INTRODUCTION Neurofibromatoses (NFs; NF1, NF2 and Schwannomatosis) are incurable genetic syndromes characterized by nerve sheath tumors and often accompanied by substantial emotional distress (e.g., depression and anxiety). Pain is also common but understudied in adults with NF and interferes with daily living. In other medical populations, depression and anxiety have a strong association with pain interference. However, research has not explored the relationship of depression and anxiety to pain interference among adults with NF experiencing pain. The aim of this study was to test the hypothesis that depression and anxiety will mediate the association between pain intensity and pain interference among geographically diverse adults with NF who endorse pain.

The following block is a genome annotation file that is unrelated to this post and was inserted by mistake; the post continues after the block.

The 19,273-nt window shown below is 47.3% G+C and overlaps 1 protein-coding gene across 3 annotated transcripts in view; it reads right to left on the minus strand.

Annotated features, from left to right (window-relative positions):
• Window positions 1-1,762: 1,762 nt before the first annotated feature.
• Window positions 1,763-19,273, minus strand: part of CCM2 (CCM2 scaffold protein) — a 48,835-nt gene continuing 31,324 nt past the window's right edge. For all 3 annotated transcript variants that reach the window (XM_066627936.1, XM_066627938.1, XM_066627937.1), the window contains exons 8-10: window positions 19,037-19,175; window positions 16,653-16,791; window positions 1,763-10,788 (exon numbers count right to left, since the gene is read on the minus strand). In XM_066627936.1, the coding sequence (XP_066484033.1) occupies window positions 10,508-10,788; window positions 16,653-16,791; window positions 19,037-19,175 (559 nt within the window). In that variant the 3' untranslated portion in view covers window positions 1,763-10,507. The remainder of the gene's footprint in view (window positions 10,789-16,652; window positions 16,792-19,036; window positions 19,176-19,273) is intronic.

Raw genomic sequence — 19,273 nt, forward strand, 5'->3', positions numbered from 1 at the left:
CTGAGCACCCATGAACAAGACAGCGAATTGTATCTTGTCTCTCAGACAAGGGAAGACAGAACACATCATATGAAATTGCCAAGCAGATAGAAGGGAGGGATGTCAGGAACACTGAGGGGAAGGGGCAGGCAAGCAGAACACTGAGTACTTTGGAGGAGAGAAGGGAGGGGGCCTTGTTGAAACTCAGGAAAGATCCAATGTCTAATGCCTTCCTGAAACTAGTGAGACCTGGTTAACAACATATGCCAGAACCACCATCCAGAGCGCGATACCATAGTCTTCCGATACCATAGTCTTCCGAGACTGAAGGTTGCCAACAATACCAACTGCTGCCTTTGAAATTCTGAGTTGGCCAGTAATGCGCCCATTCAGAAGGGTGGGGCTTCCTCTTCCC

METHODS We used baseline data from an RCT of a mind-body intervention aimed at improving quality of life in adults with NF. Participants (N = 214) who endorsed pain completed measures of demographics, clinical characteristics, baseline pain intensity, pain interference, depression, and anxiety. We constructed a multiple mediation model in R using the lavaan package to test our hypothesis.
RESULTS Preliminary analyses showed differences in pain interference by NF diagnostic subtype (F(2, 206) = 6.82, p = 001). In a model that controlled for NF diagnostic subtype, we found that depression (β = .07, p = .017), but not anxiety (β = -.003, p = .878), partially mediated the association between pain intensity and pain interference.
CONCLUSION Improving depression has the potential to decrease pain interference among people with NF who experience pain.